A pro-Pyongyang newspaper said Friday that before North Korea would act on a nuclear disarmament pledge it wanted to regain access to the international financial system.
North Korea has been effectively cut off from international banks after the United States blacklisted a Macau bank in 2005 for allegedly aiding the communist regime in money laundering and counterfeiting, scaring other banks away from dealings with the North.
The North has denied the charges against, it and has boycotted negotiations on its nuclear program for more than a year, during which it conducted its first-ever test of a nuclear device in October.
In an effort to break the deadlock and move forward on disarmament, the United States earlier this month helped unfreeze US$25 million (EUR18.4 million) in North Korean money held in the Macau bank, Banco Delta Asia. But the North has not withdrawn the funds for unknown reasons, and it has refused to act on its February pledge to start dismantling its nuclear program.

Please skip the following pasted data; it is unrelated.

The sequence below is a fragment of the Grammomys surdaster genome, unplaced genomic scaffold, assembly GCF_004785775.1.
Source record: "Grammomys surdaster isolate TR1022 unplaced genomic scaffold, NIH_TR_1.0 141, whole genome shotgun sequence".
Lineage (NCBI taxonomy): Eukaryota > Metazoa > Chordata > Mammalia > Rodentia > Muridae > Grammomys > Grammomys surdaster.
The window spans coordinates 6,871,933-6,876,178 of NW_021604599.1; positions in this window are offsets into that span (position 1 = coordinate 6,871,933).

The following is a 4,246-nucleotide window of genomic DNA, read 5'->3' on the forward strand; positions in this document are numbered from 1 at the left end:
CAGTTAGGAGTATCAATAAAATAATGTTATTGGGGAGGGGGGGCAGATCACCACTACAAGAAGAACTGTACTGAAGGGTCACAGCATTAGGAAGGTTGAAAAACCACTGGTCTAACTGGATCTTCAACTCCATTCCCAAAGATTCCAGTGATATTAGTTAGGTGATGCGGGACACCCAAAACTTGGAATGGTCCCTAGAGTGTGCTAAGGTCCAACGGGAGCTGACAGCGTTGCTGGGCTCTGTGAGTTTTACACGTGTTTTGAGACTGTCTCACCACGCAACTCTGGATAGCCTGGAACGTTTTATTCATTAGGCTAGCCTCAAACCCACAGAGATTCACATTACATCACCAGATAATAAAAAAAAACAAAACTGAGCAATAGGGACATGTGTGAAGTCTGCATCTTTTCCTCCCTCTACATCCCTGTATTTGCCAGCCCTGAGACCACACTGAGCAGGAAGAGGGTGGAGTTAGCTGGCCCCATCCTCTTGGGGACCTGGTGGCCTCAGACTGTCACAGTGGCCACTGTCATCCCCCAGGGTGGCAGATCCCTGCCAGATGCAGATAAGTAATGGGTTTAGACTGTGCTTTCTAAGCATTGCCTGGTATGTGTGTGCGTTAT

North Korea "did not place its primary goal on withdrawing the frozen US$25 million," said the Choson Sinbo, a newspaper based in Tokyo that has links to the North's government and is considered one of the North's propaganda tools.
The North's demand for resolving the issue requires that "normal transactions take place with the funds according to the international financial regime," the paper said.
Although the U.S. helped unblock the North's money, Washington maintained the blacklisting of the Macau bank, barring it from access to U.S. financial institutions. That designation makes it difficult to find a bank willing to accept the North's money, the paper claimed.
It was unclear, however, if North Korea was demanding the U.S. to lift the blacklisting from the Macau bank.
North Korea said last week that it remained committed to the February deal in which it promised to shut down its nuclear reactor in exchange for economic aid and political concessions, although it missed an April 14 deadline to do that because of the bank dispute.
Washington has urged North Korea to act on the nuclear disarmament pledge, warning the United States' patience was limited.
How could such a powerful air defense system miss dozens of drones and cruise missiles? There can be only one explanation to this
"As soon as we can see the concentration of American aircraft on airfields in Europe, we will simply destroy those airfields by launching our medium-range ballistic missiles at those targets"